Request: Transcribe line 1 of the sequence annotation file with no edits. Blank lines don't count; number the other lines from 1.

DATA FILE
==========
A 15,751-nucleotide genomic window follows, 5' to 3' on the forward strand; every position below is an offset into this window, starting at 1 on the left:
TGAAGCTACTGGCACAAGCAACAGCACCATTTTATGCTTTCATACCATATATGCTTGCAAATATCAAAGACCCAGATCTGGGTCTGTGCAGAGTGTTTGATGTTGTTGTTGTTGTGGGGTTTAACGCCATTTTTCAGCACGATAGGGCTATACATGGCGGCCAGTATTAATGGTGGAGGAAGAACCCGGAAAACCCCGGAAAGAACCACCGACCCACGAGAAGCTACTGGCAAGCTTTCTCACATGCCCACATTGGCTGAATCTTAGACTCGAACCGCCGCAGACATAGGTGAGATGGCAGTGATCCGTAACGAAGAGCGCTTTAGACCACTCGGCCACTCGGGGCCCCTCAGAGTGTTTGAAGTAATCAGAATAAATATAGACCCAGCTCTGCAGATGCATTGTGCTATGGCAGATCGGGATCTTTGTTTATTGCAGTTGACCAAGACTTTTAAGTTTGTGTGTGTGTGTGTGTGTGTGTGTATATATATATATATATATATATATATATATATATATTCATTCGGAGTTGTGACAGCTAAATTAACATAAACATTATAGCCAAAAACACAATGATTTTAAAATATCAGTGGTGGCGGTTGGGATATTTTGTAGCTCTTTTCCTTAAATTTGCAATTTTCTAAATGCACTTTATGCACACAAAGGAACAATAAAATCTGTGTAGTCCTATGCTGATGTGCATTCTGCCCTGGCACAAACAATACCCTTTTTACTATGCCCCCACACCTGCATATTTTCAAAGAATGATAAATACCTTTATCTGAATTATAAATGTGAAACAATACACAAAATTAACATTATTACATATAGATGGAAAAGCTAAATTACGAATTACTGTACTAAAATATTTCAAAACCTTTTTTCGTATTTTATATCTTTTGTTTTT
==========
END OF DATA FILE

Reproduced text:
A 15,751-nucleotide genomic window follows, 5' to 3' on the forward strand; every position below is an offset into this window, starting at 1 on the left: